What’s Different in GA4 vs. Universal Analytics?
The major differences between GA4 and Universal Analytics include the use of event-based data, cross-platform data synchronization, more intentional user privacy, new predictive metrics, and enhanced integrations.
The following are specific changes to metrics and data in GA4:
Changes in User Tracking
Universal Analytics pulls users’ data from cookie tracking. Cookie tracking is the process of Google Analytics monitoring a user’s activity on the website from a user’s web browser. This is called session-based measurement.
GA4 uses an event-based data model for measurement that should allow businesses to measure across platforms and devices using multiple forms of identity. Rather than 3rd-party cookies, this process uses first-party data alongside “Google signals,” which are pieces of information from users who have opted into Google’s ad personalization setting.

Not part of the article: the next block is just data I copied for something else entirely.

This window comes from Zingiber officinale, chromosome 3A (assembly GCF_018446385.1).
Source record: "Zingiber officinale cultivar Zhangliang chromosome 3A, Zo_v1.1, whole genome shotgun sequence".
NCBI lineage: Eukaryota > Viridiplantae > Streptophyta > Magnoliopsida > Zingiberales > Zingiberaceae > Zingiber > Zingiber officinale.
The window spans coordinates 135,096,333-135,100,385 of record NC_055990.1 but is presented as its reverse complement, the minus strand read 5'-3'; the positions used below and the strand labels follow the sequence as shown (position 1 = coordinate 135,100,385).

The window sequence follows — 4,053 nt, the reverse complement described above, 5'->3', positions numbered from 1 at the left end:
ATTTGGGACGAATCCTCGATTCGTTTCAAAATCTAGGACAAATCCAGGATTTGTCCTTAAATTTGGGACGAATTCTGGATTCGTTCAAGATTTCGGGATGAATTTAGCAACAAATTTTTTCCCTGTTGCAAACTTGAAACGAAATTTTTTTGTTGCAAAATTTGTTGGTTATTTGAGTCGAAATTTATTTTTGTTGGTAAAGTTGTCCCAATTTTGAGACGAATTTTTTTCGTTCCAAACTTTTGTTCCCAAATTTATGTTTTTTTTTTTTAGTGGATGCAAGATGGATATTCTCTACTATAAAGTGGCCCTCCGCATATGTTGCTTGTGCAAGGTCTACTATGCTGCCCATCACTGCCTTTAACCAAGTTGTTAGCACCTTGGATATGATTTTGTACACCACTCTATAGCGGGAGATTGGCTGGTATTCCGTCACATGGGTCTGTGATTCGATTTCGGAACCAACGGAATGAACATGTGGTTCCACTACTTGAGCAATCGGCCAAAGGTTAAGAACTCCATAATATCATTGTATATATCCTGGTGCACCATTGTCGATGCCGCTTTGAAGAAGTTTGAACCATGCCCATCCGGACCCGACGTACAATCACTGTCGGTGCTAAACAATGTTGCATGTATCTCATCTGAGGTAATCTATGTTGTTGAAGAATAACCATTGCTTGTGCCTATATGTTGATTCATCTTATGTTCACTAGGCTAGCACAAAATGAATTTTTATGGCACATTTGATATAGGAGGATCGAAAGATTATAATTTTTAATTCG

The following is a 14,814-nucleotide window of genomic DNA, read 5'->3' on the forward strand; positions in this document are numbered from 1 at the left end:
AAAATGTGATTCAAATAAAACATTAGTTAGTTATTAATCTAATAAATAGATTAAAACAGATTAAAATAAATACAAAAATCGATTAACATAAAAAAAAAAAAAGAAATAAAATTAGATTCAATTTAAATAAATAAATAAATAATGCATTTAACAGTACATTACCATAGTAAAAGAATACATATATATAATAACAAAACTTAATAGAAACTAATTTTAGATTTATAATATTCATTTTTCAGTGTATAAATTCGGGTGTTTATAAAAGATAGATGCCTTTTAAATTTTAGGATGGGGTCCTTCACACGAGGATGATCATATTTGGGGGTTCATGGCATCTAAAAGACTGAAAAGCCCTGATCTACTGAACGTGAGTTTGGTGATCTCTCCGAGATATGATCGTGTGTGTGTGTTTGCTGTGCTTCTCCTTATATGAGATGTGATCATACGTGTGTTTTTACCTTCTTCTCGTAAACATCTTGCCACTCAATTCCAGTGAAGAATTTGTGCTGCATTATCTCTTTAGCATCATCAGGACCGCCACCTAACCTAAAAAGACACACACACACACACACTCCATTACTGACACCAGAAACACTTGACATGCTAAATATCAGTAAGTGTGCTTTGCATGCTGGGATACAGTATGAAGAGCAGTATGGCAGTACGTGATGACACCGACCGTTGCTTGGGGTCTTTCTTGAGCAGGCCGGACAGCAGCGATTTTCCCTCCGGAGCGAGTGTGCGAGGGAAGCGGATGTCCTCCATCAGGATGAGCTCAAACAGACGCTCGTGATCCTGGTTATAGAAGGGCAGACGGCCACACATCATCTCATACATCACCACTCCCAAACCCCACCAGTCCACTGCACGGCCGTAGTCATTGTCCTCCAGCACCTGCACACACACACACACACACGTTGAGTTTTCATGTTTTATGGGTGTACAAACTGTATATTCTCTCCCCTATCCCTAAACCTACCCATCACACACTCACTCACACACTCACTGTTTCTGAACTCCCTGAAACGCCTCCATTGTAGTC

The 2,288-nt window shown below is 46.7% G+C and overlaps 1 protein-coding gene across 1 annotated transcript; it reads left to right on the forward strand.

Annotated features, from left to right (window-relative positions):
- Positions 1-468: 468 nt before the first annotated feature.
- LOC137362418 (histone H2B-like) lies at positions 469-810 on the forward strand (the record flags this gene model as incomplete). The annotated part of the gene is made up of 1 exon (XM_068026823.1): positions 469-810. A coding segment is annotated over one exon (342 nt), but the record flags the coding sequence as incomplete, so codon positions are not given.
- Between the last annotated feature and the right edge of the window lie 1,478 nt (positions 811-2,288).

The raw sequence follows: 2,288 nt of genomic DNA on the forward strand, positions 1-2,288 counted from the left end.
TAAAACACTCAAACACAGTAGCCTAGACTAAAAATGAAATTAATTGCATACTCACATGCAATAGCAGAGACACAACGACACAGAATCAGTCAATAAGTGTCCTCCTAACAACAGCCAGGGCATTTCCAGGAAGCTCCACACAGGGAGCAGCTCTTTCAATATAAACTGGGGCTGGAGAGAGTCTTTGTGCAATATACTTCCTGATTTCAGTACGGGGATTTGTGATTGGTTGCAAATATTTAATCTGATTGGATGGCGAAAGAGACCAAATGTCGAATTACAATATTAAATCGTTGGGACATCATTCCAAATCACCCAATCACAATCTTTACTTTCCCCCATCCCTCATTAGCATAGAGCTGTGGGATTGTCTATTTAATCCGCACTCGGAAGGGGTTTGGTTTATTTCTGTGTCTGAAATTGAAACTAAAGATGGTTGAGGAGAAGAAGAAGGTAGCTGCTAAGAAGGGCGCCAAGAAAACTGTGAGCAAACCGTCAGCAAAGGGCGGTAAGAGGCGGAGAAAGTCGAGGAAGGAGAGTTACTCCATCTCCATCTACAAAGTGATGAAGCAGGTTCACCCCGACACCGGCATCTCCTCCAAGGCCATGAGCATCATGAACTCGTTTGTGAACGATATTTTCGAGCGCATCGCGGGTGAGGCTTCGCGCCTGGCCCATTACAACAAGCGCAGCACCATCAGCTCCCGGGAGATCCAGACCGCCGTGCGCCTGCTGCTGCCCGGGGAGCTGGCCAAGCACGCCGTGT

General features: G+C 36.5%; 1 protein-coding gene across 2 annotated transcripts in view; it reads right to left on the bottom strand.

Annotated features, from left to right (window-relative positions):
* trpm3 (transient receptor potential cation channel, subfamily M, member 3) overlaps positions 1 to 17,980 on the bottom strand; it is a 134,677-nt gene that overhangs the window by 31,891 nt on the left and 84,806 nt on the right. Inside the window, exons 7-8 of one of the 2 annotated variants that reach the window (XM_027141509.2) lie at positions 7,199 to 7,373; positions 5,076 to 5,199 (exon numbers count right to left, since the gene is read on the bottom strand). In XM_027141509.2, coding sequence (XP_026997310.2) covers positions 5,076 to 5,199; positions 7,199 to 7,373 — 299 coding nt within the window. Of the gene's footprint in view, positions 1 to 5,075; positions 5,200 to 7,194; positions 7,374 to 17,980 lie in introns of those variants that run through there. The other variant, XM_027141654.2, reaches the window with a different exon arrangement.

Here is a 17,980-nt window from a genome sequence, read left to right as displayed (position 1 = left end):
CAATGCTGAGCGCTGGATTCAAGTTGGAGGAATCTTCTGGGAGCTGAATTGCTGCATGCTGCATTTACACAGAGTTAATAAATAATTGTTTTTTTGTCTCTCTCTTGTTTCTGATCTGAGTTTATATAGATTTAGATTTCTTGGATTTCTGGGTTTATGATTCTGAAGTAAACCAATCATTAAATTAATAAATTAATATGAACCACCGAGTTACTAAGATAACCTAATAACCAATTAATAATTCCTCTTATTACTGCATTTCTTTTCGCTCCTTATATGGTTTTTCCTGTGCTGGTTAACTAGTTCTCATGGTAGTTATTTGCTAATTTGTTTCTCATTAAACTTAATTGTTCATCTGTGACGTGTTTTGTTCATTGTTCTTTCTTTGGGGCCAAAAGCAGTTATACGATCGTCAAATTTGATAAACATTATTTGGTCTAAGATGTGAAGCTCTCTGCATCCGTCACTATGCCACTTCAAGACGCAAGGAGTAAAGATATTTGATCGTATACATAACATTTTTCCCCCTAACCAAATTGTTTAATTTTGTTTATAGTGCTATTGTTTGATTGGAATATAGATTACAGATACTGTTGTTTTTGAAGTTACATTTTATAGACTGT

Google is counting users differently in GA4 than it did with Universal Analytics. UA focused on the Total User metric. GA4 will incorporate Total Users along with New Users, Returning Users, and Active Users.
Active Users are the primary user metric in GA4, and it refers to the number of distinct users who visited the website or application and had an engaged session. Engaged sessions are those that last 10 seconds or longer in duration, have 1 or more conversion events, or have 2 or more page views.
- Event count. Events are the biggest data model difference between UA and GA4. In UA, an event was categorized by Category, Action, and Label and accumulated as Total Events. GA4 does away with the Total Events metric in place of Event Count, a metric representing every “hit” without the notion of Category, Action, or Label. All webpage or app actions are events.